Many of you will have seen the brief feature on the BBC Breakfast News on 7th October, featuring a disappointed beneficiary.
The background was that his father had died, leaving all his estate to his second wife. It appears that the couple had ‘mirror wills’, i.e. wills which reflected each other in content. So each party left their estate to the survivor; on the death of the second of them, the estate was to be split between their respective children. Each had children from earlier relationships.
The second wife survived the father by many years; after about 11 years had gone by, she changed her will. She would have been perfectly entitled to do this. Her new will left all her estate (which included what she had inherited from the father) to her own children.
The disappointed beneficiary, who was the father’s son, said that he knew that this was not what his father wanted. It had become his mission in life to fulfil what he perceived was his father’s last wish.
The problem is that if you leave your estate to someone absolutely, it means just that. The person who inherits can do exactly what they want with their inheritance. Whilst in the early years of widowhood, nothing may change, as years go by circumstances alter and what seemed a good arrangement for both parties when making their wills, may not remain valid. This is how disputes begin. They are costly to run in financial and emotional terms.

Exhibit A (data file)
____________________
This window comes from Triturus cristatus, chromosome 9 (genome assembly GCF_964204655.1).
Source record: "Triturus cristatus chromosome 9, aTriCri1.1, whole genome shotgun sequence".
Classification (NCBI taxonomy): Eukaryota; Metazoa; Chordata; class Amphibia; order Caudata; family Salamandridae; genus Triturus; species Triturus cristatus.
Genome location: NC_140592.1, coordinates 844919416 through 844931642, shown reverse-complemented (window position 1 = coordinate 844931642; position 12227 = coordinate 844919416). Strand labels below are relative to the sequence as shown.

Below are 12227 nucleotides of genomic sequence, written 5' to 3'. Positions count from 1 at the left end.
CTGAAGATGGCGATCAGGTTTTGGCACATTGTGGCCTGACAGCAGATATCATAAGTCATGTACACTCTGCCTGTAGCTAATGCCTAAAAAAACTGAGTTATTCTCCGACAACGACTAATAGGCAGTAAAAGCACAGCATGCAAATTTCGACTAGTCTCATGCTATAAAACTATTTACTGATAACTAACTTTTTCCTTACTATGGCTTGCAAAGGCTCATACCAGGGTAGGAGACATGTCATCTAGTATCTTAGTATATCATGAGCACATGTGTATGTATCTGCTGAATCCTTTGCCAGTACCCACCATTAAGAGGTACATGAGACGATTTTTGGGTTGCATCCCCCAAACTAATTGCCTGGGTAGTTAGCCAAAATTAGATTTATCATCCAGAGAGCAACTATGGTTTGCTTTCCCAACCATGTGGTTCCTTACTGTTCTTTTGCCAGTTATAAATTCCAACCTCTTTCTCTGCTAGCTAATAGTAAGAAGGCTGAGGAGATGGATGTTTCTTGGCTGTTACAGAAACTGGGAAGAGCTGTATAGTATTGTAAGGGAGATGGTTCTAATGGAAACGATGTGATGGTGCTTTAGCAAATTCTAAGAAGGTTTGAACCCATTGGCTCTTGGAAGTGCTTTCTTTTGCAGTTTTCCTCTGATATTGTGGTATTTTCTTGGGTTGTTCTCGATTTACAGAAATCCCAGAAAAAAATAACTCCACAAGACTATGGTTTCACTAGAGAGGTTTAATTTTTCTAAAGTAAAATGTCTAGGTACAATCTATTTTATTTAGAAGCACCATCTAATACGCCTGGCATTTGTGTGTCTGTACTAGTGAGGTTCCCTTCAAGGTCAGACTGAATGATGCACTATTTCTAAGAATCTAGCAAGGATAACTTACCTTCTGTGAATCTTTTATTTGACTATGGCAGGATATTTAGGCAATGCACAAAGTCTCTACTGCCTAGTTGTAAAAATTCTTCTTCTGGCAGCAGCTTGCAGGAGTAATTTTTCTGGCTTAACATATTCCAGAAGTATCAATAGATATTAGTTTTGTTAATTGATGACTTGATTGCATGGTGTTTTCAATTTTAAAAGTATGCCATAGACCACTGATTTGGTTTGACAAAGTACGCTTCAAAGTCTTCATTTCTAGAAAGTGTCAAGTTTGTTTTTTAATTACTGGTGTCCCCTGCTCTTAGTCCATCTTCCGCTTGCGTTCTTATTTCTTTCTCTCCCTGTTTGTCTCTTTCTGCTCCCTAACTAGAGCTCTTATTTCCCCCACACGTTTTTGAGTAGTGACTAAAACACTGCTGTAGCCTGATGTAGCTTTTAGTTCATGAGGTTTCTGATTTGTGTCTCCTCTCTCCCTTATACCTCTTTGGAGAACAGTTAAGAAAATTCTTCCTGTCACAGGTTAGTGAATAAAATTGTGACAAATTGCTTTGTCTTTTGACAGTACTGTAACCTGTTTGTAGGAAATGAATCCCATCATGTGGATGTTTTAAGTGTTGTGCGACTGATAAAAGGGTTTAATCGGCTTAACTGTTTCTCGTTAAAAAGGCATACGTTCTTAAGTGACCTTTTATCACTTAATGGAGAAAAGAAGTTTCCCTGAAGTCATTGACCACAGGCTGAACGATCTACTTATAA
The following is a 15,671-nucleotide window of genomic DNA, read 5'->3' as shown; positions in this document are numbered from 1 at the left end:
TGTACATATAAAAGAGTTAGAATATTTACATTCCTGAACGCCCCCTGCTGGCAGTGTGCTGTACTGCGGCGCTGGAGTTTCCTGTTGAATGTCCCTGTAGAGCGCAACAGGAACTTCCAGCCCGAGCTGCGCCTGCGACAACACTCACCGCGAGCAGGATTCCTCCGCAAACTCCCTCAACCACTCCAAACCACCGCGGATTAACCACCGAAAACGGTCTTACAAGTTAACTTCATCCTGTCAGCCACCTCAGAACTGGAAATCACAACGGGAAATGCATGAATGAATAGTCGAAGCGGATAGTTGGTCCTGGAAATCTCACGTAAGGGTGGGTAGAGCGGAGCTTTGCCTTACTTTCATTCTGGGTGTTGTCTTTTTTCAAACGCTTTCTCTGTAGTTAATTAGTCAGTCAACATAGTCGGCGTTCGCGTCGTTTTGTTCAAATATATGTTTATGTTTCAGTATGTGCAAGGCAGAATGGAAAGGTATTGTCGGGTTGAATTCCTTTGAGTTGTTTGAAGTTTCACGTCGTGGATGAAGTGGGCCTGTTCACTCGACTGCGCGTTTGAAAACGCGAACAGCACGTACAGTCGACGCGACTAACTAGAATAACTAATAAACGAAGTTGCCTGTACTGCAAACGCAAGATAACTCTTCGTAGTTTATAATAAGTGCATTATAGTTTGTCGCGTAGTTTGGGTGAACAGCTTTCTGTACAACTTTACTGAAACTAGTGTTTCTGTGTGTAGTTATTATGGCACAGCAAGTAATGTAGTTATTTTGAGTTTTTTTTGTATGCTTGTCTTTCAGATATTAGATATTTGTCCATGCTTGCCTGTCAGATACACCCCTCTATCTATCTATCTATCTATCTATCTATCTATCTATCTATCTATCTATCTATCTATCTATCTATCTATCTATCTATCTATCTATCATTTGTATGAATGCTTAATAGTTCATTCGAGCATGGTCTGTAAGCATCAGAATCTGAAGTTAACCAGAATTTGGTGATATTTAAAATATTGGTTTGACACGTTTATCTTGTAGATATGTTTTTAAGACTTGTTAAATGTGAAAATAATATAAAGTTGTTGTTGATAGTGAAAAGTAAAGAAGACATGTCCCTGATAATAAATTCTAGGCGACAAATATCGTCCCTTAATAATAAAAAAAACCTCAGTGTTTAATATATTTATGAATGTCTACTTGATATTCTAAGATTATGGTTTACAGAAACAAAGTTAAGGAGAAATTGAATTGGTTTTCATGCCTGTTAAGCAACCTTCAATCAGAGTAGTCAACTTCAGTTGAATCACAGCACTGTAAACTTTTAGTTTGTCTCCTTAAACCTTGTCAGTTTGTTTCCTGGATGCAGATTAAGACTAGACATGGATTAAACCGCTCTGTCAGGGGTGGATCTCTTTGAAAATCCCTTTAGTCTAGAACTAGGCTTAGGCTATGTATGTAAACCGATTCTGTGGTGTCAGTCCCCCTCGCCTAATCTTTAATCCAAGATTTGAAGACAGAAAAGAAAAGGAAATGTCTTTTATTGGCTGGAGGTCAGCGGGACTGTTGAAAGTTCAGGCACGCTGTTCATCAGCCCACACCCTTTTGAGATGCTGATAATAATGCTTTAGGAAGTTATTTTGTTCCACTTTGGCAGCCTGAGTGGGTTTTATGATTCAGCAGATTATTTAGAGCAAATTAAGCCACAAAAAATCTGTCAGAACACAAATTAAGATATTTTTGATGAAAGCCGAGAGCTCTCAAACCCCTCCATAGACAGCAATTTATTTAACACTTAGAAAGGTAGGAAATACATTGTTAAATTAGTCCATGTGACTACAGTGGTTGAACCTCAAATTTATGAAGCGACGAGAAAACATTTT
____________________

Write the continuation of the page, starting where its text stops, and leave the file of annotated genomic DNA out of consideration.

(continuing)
Your starting point is to make a will, but do take advice and think it through properly! A will disposes of everything you have ever worked for, or received financially, and distributes those assets to the people or the charities which mean the most to you.
Don’t be tempted to cut corners and buy a DIY pack or copy one you have seen. A will is inexpensive – around £200 to £300 – but its value is immeasurable to those you leave behind.
Please contact a member of the Private Client team for advice about making a Will and safeguarding your assets.
If a dispute has already broken out, don’t worry, we have some of the best qualified contentious probate specialists in the Thames Valley